This is a dichotomy that some on the left still cling to.  British Trotskyists sagely attribute the defeat of Syriza to its pro-European reformism whilst writing editorials on why reformist politicians, like Jeremy Corbyn, aren’t the answer. The campaigns against austerity are seen as radicalisations, opportunities to promote a revolutionary anti-capitalism amongst the masses.

These characterizations are wrong. It’s not that people have radicalized. It’s that the traditional leaders of social democracy have. To the right. Whilst the method of the early leaders of the Labour Party, such as Macdonald or Henderson, has remained the same – the cultivation of an air of bourgeois respectability, policy “triangulation”, and concessions to the right framed as an attempt to occupy the political “centre-ground” – the content has changed dramatically.

Orwell’s observation in Animal Farm – that sooner or later the pigs who speak and act like humans become humans – is true. The stated aim of the early Labour Party was to bring about socialism through parliamentary reforms, now Blair has said he wouldn’t want to win on such a platform. As David Wearing writes both tragically and humorously , ‘promises from frontbench leadership candidates that getting into government would allow them to “put their values into practice” become not a source of inspiration, but of dread.’

The last twenty years has seen an acceleration of the process. Many in the Corbyn campaign dismiss his opponents as ‘Blairites’. They’re wrong; the new Labour right are much worse. Now, neither Burnham nor Kendall will defend New Labour’s economic record and they are joined by Cooper in saying that the party “got it wrong” on immigration. These positions put these candidates to the right of Blair, and all in the space of only one new generation of Labour politicians.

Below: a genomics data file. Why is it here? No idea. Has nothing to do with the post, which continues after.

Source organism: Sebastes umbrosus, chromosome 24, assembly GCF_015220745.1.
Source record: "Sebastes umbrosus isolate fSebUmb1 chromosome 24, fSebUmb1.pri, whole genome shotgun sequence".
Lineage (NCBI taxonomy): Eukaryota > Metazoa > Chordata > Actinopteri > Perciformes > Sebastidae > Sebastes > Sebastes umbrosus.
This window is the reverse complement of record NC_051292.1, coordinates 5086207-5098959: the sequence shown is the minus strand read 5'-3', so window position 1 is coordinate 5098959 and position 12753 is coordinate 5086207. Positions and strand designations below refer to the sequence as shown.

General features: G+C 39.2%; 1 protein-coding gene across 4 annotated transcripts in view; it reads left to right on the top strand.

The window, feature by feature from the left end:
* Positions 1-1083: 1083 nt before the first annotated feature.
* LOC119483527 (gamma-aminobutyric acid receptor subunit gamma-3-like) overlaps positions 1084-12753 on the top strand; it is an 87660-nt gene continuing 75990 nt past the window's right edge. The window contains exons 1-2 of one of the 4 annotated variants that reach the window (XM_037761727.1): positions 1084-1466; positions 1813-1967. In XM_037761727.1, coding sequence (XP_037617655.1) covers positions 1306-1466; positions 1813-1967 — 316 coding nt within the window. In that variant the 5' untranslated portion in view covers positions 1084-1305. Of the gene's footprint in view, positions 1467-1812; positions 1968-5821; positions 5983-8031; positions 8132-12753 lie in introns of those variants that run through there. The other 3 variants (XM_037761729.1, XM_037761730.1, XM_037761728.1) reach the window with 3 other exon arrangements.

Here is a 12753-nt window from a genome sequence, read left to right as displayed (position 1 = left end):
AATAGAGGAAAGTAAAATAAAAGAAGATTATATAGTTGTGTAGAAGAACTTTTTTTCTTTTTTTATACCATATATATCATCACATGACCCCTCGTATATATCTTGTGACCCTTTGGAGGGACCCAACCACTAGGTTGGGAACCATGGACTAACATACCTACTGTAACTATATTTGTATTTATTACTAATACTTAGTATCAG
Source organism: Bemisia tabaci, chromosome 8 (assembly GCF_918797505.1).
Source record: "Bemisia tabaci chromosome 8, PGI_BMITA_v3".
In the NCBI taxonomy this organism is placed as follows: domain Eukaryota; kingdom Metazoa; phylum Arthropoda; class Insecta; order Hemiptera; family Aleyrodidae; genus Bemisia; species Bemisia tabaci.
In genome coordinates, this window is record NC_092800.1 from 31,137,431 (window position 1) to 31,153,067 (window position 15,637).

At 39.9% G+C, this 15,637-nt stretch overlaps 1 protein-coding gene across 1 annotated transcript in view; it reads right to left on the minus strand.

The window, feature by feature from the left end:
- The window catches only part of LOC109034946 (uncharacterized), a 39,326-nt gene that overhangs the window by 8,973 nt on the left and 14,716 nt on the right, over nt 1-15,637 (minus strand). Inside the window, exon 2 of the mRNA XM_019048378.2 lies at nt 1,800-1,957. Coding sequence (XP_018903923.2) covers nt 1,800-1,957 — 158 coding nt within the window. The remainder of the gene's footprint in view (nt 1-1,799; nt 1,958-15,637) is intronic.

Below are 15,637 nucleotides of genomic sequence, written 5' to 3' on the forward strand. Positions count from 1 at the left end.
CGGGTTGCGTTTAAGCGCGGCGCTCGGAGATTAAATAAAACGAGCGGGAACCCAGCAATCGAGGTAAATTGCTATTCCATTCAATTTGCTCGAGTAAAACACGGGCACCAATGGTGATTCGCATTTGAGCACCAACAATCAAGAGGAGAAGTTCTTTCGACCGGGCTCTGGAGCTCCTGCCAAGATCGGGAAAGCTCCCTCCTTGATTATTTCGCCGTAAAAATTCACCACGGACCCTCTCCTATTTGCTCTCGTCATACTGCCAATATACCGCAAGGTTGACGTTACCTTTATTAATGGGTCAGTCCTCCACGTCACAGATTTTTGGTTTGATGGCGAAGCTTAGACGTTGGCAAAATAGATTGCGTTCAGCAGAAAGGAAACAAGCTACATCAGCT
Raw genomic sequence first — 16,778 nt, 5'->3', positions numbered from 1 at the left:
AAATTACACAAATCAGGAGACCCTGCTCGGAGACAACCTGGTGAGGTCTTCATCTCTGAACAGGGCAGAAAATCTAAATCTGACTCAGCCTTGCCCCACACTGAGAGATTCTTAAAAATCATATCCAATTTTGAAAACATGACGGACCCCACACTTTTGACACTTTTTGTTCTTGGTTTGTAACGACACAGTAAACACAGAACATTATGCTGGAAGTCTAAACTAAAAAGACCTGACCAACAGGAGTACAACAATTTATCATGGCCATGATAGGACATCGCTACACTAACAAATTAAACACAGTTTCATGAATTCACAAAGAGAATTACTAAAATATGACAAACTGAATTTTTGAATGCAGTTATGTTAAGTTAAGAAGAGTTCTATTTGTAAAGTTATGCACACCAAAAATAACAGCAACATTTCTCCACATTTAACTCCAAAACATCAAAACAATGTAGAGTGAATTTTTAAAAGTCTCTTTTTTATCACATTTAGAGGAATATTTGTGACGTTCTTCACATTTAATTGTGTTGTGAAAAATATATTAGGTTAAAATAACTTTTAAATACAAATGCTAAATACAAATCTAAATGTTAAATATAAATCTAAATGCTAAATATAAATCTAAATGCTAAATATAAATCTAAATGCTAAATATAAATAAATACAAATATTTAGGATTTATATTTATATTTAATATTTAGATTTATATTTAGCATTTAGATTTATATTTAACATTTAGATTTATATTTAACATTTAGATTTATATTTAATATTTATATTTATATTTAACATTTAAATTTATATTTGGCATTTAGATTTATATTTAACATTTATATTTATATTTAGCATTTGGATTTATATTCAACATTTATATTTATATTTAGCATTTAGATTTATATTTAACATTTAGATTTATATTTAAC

That these are Blair’s successors is to be expected. The New Labour government was brought to power on a wave of anti-Tory sentiment at the beginning of a global commodity boom. It was possible to be relaxed about ‘people getting filthy rich’ at the same time as the economy grew and living standards improved.

But now the rising tide that lifted all boats has gone out, leaving the Labour right like fish on the shore gasping for breath. Burnham and Cooper flail about looking for a coherent economic policy; Kendall finds one, but it belongs to the Tories. It’s time for the exiled Jeremy Corbyn, our bearded Prospero, to have his day.

Because the stick only bends so far without breaking. Bereft of their  social democratic leaders, what’s a social democrat supposed to do? Well, get angry of course. Contrary to how some of the commentariat have described it, Corbyn isn’t running a ‘hard left’ campaign (indeed, the New Economics Foundation’s, James Meadway, puts Corbyn to the right of the SDP). The backers of his economic plan aren’t Marxists, but stalwart Keynesians, fed up of listening to the nonsense emitted from their more likely allies. No wonder people have flocked to him.

What, then, of reform versus revolution? There’s no rush to the barricades or, if there is, the protestors aren’t carrying placards that read ‘all power to the soviets’. The demands are either in the negative (‘no to cuts’) or thoroughly social democratic (‘tax the rich’, a demand that, strangely, has gained traction on the revolutionary left). Revolution isn’t on the agenda but extensive reform certainly is.

In this context, to speak of revolution is an abstraction; to speak of ‘the limits of reformism’ is only to point to the political horizons of the present conjuncture. Whilst I don’t agree with the wording of Yanis Varoufakis’s formulation, that we should ‘save capitalism from itself’, socialists should harness all forces to defend the living standards of the majority threatened by the economic crisis. If that means picking up and running with the demand for reforms, then so be it. These are the times in which we’re living.